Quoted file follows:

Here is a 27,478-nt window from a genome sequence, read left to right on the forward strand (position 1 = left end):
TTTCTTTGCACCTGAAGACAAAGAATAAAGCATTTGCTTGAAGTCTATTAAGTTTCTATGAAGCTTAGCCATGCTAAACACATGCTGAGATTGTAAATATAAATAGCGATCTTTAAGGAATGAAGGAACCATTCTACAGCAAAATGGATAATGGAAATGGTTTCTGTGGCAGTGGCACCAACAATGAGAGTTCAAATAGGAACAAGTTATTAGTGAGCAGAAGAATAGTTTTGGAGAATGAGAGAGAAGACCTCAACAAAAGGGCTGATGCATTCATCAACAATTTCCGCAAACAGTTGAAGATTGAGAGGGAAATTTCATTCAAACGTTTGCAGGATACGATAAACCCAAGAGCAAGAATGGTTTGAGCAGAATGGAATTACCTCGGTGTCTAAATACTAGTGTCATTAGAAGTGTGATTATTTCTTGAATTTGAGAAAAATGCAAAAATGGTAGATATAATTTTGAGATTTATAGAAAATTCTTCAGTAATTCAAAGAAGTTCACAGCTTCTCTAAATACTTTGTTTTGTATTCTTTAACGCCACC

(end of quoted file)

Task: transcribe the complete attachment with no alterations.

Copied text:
Here is a 27,478-nt window from a genome sequence, read left to right on the forward strand (position 1 = left end):
TTTCTTTGCACCTGAAGACAAAGAATAAAGCATTTGCTTGAAGTCTATTAAGTTTCTATGAAGCTTAGCCATGCTAAACACATGCTGAGATTGTAAATATAAATAGCGATCTTTAAGGAATGAAGGAACCATTCTACAGCAAAATGGATAATGGAAATGGTTTCTGTGGCAGTGGCACCAACAATGAGAGTTCAAATAGGAACAAGTTATTAGTGAGCAGAAGAATAGTTTTGGAGAATGAGAGAGAAGACCTCAACAAAAGGGCTGATGCATTCATCAACAATTTCCGCAAACAGTTGAAGATTGAGAGGGAAATTTCATTCAAACGTTTGCAGGATACGATAAACCCAAGAGCAAGAATGGTTTGAGCAGAATGGAATTACCTCGGTGTCTAAATACTAGTGTCATTAGAAGTGTGATTATTTCTTGAATTTGAGAAAAATGCAAAAATGGTAGATATAATTTTGAGATTTATAGAAAATTCTTCAGTAATTCAAAGAAGTTCACAGCTTCTCTAAATACTTTGTTTTGTATTCTTTAACGCCACC